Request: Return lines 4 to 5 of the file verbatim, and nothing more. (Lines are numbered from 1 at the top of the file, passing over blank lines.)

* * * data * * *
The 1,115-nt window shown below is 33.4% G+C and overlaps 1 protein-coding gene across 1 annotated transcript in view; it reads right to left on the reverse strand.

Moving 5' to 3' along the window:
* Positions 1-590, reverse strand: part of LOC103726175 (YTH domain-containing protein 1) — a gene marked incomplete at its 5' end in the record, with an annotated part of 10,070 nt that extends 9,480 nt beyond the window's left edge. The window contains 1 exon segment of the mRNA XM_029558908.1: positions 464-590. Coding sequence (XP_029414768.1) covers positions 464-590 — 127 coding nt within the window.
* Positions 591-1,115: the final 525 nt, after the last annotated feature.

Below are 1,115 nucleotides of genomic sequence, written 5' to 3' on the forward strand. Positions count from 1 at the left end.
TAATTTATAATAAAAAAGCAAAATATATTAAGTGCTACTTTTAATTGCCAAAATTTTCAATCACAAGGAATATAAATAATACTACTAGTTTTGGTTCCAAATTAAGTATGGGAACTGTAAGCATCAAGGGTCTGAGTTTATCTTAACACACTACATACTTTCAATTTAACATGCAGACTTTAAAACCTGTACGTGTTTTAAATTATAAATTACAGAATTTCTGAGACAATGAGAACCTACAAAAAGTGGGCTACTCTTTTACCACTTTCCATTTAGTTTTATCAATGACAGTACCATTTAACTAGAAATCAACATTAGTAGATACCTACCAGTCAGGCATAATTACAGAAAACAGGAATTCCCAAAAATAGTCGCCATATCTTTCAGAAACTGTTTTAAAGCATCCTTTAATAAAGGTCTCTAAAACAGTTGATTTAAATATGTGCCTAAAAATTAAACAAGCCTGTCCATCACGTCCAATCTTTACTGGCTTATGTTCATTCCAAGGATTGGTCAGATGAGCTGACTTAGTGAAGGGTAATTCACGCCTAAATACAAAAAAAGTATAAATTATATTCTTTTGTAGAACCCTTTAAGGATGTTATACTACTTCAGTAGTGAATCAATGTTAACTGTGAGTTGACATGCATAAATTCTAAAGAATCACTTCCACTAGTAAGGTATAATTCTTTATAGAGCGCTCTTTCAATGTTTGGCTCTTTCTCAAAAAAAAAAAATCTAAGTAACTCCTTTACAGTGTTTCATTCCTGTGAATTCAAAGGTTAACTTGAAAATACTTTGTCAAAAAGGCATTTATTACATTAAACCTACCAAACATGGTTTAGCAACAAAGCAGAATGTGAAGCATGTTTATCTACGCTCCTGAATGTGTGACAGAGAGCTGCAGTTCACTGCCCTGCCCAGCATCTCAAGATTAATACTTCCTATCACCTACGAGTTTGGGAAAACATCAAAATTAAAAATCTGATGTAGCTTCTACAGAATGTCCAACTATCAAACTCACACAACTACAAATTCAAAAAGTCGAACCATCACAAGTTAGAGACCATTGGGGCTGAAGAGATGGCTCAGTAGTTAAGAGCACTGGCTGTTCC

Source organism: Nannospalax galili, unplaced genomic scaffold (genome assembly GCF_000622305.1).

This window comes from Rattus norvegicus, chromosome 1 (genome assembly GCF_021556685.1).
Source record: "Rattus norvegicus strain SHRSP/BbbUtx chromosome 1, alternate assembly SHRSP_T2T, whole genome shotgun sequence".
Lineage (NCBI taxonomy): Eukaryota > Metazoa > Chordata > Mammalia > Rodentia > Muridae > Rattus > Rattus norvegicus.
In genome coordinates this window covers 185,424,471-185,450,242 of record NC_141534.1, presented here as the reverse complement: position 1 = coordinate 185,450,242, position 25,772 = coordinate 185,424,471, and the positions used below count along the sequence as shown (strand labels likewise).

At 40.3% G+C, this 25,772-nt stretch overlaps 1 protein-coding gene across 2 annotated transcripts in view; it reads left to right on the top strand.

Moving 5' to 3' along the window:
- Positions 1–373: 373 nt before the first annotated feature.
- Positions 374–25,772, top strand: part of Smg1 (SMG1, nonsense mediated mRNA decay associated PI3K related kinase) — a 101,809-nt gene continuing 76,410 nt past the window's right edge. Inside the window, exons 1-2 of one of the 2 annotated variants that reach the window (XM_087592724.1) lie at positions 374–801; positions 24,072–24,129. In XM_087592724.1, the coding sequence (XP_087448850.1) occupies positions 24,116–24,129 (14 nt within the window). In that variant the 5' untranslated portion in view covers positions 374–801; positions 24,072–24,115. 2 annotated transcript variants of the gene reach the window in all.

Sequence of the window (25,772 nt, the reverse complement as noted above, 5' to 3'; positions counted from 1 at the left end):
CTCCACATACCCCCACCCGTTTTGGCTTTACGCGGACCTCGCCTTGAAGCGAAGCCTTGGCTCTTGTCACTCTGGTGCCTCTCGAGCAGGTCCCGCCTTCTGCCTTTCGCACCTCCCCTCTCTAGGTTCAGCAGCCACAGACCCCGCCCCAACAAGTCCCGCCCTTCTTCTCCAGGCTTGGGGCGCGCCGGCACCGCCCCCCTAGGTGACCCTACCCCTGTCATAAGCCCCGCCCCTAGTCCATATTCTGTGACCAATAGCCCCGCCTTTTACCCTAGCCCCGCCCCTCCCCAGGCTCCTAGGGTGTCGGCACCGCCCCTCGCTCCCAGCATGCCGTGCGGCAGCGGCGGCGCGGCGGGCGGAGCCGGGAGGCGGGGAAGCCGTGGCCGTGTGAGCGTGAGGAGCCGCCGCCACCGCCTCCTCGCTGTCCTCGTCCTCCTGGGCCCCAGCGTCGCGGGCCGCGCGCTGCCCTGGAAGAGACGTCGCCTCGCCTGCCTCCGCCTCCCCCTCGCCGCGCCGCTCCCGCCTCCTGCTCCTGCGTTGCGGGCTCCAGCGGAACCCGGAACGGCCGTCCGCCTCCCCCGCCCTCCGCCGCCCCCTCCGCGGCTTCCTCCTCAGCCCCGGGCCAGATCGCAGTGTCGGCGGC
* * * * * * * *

* Positions 591-1,115: the final 525 nt, after the last annotated feature.

Below are 1,115 nucleotides of genomic sequence, written 5' to 3' on the forward strand. Positions count from 1 at the left end.